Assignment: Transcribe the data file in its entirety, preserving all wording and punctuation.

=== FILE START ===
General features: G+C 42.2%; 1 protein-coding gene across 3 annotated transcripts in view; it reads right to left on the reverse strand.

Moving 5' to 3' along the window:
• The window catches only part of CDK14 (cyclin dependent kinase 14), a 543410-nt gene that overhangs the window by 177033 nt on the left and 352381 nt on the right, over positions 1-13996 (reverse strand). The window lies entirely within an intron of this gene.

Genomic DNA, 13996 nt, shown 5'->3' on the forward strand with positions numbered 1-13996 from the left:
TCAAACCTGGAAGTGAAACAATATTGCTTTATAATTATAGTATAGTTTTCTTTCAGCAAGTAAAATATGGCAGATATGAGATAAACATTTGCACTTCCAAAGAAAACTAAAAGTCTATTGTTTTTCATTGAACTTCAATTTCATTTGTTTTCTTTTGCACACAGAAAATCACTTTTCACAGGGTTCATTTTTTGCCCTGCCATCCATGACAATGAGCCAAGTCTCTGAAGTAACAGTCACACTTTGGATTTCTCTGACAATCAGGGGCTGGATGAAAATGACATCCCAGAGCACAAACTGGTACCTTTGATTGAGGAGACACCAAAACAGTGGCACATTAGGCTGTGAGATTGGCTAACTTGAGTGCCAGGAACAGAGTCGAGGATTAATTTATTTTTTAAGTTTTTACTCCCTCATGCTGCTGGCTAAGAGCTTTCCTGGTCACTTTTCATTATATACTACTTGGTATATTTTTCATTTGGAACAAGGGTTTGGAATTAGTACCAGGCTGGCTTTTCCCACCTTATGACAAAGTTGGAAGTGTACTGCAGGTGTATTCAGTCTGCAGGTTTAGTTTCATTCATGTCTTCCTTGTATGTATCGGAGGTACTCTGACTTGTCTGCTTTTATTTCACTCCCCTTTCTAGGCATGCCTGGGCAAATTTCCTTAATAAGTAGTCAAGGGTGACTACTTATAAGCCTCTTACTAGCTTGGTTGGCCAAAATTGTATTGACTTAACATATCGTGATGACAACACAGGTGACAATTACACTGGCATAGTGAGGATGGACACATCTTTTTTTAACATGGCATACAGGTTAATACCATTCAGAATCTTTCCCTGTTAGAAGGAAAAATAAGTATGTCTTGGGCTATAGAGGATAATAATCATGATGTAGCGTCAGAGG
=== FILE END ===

General features: G+C 42.2%; 1 protein-coding gene across 3 annotated transcripts in view; it reads right to left on the reverse strand.

Moving 5' to 3' along the window:
• The window catches only part of CDK14 (cyclin dependent kinase 14), a 543410-nt gene that overhangs the window by 177033 nt on the left and 352381 nt on the right, over positions 1-13996 (reverse strand). The window lies entirely within an intron of this gene.

Genomic DNA, 13996 nt, shown 5'->3' on the forward strand with positions numbered 1-13996 from the left:
TCAAACCTGGAAGTGAAACAATATTGCTTTATAATTATAGTATAGTTTTCTTTCAGCAAGTAAAATATGGCAGATATGAGATAAACATTTGCACTTCCAAAGAAAACTAAAAGTCTATTGTTTTTCATTGAACTTCAATTTCATTTGTTTTCTTTTGCACACAGAAAATCACTTTTCACAGGGTTCATTTTTTGCCCTGCCATCCATGACAATGAGCCAAGTCTCTGAAGTAACAGTCACACTTTGGATTTCTCTGACAATCAGGGGCTGGATGAAAATGACATCCCAGAGCACAAACTGGTACCTTTGATTGAGGAGACACCAAAACAGTGGCACATTAGGCTGTGAGATTGGCTAACTTGAGTGCCAGGAACAGAGTCGAGGATTAATTTATTTTTTAAGTTTTTACTCCCTCATGCTGCTGGCTAAGAGCTTTCCTGGTCACTTTTCATTATATACTACTTGGTATATTTTTCATTTGGAACAAGGGTTTGGAATTAGTACCAGGCTGGCTTTTCCCACCTTATGACAAAGTTGGAAGTGTACTGCAGGTGTATTCAGTCTGCAGGTTTAGTTTCATTCATGTCTTCCTTGTATGTATCGGAGGTACTCTGACTTGTCTGCTTTTATTTCACTCCCCTTTCTAGGCATGCCTGGGCAAATTTCCTTAATAAGTAGTCAAGGGTGACTACTTATAAGCCTCTTACTAGCTTGGTTGGCCAAAATTGTATTGACTTAACATATCGTGATGACAACACAGGTGACAATTACACTGGCATAGTGAGGATGGACACATCTTTTTTTAACATGGCATACAGGTTAATACCATTCAGAATCTTTCCCTGTTAGAAGGAAAAATAAGTATGTCTTGGGCTATAGAGGATAATAATCATGATGTAGCGTCAGAGG